Law is the system of rules a particular community recognizes as regulating its members’ behavior. It may be the result of written legislation or custom and policies established by judicial decision. It may also be a collection of principles sanctioned by religious doctrine. Laws are generally of a normative nature, meaning they prescribe what people should or should not do. They are distinct from laws of empirical or natural science (like the law of gravity) and even social sciences (like the law of supply and demand).
Law shapes politics, economics, history, and society in numerous ways. Its principal purposes are establishing standards, maintaining order, resolving disputes, and protecting liberties and rights.
The vast majority of the world’s nations have a legal system. It differs from country to nation, but the general pattern is that a government makes the laws and enforces them.
A broad range of laws exist, covering such topics as contracts, taxation, property, and family law. Most countries have a law of torts, which compensates victims for damages from injuries and wrongful acts, as well as the law of property, which regulates the ownership of such items as land and buildings. Several laws deal with transportation, including aviation, maritime, and railroad regulations.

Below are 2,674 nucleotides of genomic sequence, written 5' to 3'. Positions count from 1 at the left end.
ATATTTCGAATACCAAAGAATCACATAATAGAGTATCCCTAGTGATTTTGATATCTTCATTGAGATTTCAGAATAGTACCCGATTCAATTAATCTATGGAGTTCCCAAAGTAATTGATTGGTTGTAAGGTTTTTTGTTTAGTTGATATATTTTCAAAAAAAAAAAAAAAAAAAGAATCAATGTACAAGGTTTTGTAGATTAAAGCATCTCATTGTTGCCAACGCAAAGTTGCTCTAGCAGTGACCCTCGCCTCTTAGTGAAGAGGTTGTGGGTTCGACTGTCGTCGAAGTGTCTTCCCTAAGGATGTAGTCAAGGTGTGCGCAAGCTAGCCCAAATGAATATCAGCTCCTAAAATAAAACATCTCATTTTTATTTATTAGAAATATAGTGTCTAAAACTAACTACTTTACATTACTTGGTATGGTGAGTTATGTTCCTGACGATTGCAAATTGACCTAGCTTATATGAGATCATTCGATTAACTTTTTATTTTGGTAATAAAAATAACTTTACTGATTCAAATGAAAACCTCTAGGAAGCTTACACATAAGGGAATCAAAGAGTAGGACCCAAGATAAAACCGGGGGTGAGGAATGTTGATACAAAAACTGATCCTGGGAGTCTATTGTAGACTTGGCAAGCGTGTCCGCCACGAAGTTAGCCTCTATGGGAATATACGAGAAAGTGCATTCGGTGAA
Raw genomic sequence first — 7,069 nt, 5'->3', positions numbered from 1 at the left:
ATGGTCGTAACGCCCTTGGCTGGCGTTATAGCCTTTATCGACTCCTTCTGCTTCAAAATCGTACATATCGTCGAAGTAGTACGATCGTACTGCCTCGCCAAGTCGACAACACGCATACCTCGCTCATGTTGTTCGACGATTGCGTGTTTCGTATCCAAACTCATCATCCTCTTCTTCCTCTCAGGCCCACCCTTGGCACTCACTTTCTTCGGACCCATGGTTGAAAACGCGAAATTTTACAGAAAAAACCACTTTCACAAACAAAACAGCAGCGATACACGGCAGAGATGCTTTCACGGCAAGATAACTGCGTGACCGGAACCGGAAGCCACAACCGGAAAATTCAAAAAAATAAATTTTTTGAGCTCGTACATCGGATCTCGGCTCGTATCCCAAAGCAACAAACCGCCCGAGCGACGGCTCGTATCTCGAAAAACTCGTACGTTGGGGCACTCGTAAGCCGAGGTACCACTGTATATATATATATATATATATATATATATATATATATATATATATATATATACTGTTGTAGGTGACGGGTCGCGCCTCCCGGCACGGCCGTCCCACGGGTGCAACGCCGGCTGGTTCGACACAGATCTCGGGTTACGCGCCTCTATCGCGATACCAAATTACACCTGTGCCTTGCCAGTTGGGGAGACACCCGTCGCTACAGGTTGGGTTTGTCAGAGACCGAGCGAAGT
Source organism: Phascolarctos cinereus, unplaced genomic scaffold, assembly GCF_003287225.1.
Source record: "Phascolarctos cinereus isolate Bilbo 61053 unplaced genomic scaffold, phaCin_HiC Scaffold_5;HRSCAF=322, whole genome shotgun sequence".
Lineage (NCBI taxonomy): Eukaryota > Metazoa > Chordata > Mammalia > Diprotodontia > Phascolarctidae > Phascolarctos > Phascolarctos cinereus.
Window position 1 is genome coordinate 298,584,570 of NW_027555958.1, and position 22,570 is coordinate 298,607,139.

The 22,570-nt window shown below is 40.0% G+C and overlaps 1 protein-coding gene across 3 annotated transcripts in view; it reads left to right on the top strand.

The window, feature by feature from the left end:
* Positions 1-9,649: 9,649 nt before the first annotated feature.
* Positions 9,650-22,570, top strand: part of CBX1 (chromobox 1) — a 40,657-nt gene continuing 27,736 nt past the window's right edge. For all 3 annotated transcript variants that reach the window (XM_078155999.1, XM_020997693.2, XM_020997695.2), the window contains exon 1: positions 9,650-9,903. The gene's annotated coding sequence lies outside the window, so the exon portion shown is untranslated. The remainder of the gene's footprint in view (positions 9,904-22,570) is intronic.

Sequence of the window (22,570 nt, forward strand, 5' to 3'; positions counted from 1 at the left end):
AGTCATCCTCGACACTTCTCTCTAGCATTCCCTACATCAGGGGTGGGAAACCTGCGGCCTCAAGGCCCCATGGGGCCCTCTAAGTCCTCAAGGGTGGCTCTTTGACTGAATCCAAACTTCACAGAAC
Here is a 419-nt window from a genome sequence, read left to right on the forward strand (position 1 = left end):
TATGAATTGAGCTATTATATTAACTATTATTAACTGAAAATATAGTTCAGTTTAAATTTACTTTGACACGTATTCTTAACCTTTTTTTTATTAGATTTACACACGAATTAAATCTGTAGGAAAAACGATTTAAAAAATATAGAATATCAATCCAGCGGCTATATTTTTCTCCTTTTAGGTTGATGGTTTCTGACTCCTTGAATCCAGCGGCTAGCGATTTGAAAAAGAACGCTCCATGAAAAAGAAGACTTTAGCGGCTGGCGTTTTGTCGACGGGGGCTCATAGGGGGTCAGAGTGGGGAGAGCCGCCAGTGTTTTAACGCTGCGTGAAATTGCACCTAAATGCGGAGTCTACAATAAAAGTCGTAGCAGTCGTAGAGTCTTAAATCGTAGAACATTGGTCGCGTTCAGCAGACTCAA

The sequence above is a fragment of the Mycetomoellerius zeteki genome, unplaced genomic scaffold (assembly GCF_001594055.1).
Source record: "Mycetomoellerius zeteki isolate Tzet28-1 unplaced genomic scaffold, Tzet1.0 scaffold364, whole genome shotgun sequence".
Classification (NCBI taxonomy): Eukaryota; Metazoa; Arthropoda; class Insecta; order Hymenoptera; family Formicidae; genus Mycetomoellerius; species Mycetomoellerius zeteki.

International law covers such subjects as treaties, international agreements, and diplomatic relations. Environmental law, the protection of endangered species, and human rights are also areas of law. Regulatory law, which covers the management of public services such as water and energy, is an increasingly important area of law in modern societies.
Law is a multifaceted subject that spans many disciplines, including philosophy, history, economics, and sociology. Its complexity derives from its unique methodological status, which separates it from other fields of study. Laws are not empirical; they lack causality, and are formulated by judges through a process of interpretation known as jurisprudence. Unlike empirical or natural science, they have an implicit moral component; they establish a standard that people ought to follow.
There are two main types of law: common law and civil law. Common law is the basis of English law and is based on judge-made precedent, while civil law systems are largely influenced by Roman and German law. The development of a Europe-wide Law Merchant in the 18th century led to codification of local laws into civil codes such as the Napoleonic and German Codes. In both cases, the aim is to simplify legal systems so they are easy for citizens and jurists to understand. These systems still allow room for judicial improvisation to adapt the law to new situations and needs.